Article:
Over at the Bearsville Theatre, the audience area had been outfitted with chairs. This was to be more of a sit-down-and-tap-your-toe folk experience than a stand-up-and-rock-out experience. While we drank our pre-show beers, we found ourselves talking to Ben Sollee, the cellist. He was a very earnest and mature gentleman (at least by the standards of most young musicians of the sort I've known). When he learned I was a computer guy, he told me about how he was training himself to use Linux, which is not the sort of thing many professional musicians attempt. But most of what he does seems to focus on getting the word out about Mountaintop Removal.
The music particularly suited Gretchen's tastes. It was quirky yet folky, energetic yet melodic. It tended to be a little sleepy and sparse for my tastes, though I have to say that Ben is an incredible cellist, making all manner of sounds come out of his instrument. Sometimes he provided filmtrack-style tonal fills, sometimes he was percussion, and then when he wanted to he could make his cello sound like a fiddle or even a stand-up bass.
Many of the people in the audience were obviously there just to see Jim James, and they went nuts on the occasions when the band relented and played songs from the My Morning Jacket catalog. James himself was a gracious celebrity side-project member, never stealing the others' limelight and often fading meekly into the background. This behavior might have been unusual among the rockstars of yore, but today's rockstars, raised in the egalitarian mileau of alternative rock, can actually do the humility thing. When, however, James performed one of his own songs, he'd turn into a frenzied rock and roll elf, banging his head and getting completely lost in various scales of the fractal of the song. Often it would seem that he needed to be alone with his rock and roll moment, and he'd retreat to the back of the stage and bang his head in front of the drummer.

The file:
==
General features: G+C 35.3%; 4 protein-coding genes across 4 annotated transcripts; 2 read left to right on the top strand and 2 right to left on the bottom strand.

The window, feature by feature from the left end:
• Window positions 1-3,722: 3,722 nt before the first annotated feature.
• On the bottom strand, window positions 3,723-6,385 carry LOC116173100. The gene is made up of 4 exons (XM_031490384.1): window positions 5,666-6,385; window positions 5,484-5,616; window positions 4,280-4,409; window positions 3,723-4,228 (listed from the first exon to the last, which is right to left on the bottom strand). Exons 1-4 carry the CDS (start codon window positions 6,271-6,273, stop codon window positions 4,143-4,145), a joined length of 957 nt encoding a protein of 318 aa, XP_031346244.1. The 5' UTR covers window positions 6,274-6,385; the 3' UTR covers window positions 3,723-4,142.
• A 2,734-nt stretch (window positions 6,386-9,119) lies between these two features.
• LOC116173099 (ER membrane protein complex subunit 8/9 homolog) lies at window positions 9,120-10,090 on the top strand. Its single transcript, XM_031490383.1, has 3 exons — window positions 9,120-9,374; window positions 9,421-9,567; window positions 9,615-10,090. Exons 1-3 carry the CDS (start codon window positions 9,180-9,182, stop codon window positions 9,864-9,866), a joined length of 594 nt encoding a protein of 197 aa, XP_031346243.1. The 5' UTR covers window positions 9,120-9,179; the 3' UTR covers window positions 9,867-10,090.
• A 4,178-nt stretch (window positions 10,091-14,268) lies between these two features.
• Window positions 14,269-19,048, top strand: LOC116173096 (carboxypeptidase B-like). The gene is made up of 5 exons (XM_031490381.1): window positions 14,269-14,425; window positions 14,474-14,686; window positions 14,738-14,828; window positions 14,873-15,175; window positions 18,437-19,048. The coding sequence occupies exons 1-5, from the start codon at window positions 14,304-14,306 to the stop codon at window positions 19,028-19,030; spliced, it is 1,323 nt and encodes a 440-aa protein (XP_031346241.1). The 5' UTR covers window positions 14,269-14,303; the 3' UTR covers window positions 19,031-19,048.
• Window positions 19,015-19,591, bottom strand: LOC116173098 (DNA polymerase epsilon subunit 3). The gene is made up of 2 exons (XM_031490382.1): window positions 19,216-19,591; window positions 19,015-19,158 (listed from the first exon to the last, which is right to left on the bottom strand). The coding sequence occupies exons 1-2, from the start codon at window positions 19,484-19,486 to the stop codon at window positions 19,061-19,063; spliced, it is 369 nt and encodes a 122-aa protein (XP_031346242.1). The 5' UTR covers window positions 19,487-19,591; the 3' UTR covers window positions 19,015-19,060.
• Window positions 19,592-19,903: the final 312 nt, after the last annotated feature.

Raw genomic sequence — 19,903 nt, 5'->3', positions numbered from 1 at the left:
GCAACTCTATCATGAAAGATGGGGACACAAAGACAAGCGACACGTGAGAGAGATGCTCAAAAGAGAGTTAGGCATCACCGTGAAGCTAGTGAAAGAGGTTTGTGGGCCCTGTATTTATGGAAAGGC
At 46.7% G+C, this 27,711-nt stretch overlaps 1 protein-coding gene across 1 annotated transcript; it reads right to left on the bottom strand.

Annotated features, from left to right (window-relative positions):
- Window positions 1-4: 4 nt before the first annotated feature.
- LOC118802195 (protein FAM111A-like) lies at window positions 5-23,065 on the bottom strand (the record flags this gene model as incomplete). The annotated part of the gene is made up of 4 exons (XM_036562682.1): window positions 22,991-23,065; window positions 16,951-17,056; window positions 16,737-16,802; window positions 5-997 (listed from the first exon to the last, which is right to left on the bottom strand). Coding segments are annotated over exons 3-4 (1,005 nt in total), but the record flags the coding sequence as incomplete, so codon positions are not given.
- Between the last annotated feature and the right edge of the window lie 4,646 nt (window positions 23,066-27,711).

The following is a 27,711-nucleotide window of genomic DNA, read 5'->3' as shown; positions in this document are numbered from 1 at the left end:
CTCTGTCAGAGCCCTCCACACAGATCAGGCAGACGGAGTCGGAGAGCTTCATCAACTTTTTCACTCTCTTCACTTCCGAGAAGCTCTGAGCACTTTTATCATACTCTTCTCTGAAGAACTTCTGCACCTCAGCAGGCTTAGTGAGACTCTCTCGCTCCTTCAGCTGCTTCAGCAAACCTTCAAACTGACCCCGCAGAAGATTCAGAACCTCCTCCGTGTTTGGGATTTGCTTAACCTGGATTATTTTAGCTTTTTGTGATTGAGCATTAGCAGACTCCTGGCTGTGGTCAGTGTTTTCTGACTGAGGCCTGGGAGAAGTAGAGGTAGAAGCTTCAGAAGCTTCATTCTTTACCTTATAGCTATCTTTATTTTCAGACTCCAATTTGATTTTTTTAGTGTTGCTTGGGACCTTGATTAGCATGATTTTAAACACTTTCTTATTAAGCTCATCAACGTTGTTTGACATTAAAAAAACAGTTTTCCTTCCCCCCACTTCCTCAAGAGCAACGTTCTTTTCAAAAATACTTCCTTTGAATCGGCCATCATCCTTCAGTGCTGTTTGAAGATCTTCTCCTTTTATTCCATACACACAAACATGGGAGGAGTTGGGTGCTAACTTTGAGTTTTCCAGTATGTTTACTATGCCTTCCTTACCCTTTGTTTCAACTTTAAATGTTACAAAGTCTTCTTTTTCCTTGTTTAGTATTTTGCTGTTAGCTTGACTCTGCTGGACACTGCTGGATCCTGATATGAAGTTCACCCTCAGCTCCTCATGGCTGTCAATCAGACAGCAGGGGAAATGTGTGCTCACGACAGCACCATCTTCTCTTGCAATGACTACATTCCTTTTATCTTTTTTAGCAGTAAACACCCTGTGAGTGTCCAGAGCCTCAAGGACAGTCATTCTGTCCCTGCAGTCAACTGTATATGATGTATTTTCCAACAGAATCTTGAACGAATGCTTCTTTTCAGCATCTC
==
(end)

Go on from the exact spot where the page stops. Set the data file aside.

By the end of the show, there were five or six nattily-attired young women directly in front of the stage, clustered mostly in front of Jim James. With his thick gnomish features, he's an unlikely sex symbol. But that's the power of rock and roll.
After the show, there followed a long and (for me) dull period of star-fucking. I'm never particularly interested in meeting the members of a band after a show; I figure they'd just as soon have their groupies sit on their faces and not be bothered by me. I've shown my appreciation during their performance, so what's left to do? But Gretchen isn't that way. She wants to bask in the glow of the artists. She wants to ask them questions and she wants them to sign her CD cover. She'd do other fun things with them too I'm sure, given the opportunity. But by the end there, she'd collected everyone's signature except for the drummer's. We'd even chatted with Jim James (who, after the show, had stuffed his puffy head of hair into a knit cap and was somewhat incognito). We'd also avoided being puked on by one of those nattily-attired young women who had nearly paralyzed herself with alcohol.
The night had taken a turn for the unseasonably cool, so much so that we rolled up the windows and ran the car's heater on the drive home. Eleanor and Sally had both eaten something unspeakably disgusting before we'd left for Woodstock, and now our car had a fragrance somewhere on the spectrum between cow manure and halitosis.